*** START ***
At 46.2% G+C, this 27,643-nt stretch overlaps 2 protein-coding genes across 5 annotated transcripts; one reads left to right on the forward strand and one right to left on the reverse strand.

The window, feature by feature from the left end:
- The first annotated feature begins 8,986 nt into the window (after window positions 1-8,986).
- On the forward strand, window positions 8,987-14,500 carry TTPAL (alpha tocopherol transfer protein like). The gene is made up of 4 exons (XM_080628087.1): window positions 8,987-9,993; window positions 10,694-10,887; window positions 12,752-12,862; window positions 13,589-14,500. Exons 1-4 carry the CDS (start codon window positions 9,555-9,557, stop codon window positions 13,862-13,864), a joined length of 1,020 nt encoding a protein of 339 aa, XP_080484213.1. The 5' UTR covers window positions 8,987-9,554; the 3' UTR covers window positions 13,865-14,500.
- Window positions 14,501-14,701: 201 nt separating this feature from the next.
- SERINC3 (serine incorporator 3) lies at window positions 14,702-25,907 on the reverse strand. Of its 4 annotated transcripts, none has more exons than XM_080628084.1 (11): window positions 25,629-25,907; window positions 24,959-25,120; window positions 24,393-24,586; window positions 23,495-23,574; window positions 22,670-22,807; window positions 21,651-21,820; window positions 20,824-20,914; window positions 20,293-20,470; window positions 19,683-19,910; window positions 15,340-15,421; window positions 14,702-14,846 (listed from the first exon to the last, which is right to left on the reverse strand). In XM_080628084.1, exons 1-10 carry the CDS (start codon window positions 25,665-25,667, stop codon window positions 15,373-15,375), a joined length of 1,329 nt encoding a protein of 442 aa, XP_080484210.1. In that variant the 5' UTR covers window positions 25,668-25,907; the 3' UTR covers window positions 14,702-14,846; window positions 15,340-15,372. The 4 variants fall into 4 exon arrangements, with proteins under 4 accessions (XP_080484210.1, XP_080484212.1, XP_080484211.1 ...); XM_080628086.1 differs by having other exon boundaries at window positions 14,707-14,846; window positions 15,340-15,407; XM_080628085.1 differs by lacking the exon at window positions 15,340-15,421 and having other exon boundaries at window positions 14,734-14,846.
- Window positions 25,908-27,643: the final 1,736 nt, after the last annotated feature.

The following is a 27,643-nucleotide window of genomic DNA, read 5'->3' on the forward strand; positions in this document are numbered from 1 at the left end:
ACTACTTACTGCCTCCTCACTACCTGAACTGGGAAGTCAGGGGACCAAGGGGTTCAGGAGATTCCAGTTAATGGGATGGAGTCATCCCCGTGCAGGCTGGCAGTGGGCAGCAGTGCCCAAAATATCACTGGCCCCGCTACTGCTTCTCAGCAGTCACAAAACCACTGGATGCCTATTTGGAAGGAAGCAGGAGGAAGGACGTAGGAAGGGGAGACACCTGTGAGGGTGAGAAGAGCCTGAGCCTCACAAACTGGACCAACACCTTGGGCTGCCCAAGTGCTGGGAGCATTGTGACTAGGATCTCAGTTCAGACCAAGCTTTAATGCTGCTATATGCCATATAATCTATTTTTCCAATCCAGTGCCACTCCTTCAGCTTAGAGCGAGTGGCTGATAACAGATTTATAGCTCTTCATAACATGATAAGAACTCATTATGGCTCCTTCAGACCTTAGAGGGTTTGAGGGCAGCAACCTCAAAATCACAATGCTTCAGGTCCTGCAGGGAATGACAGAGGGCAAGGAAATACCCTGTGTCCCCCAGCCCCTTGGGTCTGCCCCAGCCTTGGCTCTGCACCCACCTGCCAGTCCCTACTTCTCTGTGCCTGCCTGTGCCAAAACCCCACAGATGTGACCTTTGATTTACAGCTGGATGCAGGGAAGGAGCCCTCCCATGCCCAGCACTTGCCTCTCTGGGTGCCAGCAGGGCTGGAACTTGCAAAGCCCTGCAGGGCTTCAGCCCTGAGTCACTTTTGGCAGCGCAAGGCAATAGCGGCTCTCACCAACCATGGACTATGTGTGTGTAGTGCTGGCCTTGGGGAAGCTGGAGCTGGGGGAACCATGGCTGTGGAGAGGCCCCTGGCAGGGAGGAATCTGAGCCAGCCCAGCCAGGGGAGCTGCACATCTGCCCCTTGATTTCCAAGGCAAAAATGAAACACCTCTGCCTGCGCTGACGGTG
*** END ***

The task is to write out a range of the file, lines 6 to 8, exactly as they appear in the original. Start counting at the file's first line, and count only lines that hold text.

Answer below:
- SERINC3 (serine incorporator 3) lies at window positions 14,702-25,907 on the reverse strand. Of its 4 annotated transcripts, none has more exons than XM_080628084.1 (11): window positions 25,629-25,907; window positions 24,959-25,120; window positions 24,393-24,586; window positions 23,495-23,574; window positions 22,670-22,807; window positions 21,651-21,820; window positions 20,824-20,914; window positions 20,293-20,470; window positions 19,683-19,910; window positions 15,340-15,421; window positions 14,702-14,846 (listed from the first exon to the last, which is right to left on the reverse strand). In XM_080628084.1, exons 1-10 carry the CDS (start codon window positions 25,665-25,667, stop codon window positions 15,373-15,375), a joined length of 1,329 nt encoding a protein of 442 aa, XP_080484210.1. In that variant the 5' UTR covers window positions 25,668-25,907; the 3' UTR covers window positions 14,702-14,846; window positions 15,340-15,372. The 4 variants fall into 4 exon arrangements, with proteins under 4 accessions (XP_080484210.1, XP_080484212.1, XP_080484211.1 ...); XM_080628086.1 differs by having other exon boundaries at window positions 14,707-14,846; window positions 15,340-15,407; XM_080628085.1 differs by lacking the exon at window positions 15,340-15,421 and having other exon boundaries at window positions 14,734-14,846.
- Window positions 25,908-27,643: the final 1,736 nt, after the last annotated feature.

The following is a 27,643-nucleotide window of genomic DNA, read 5'->3' on the forward strand; positions in this document are numbered from 1 at the left end: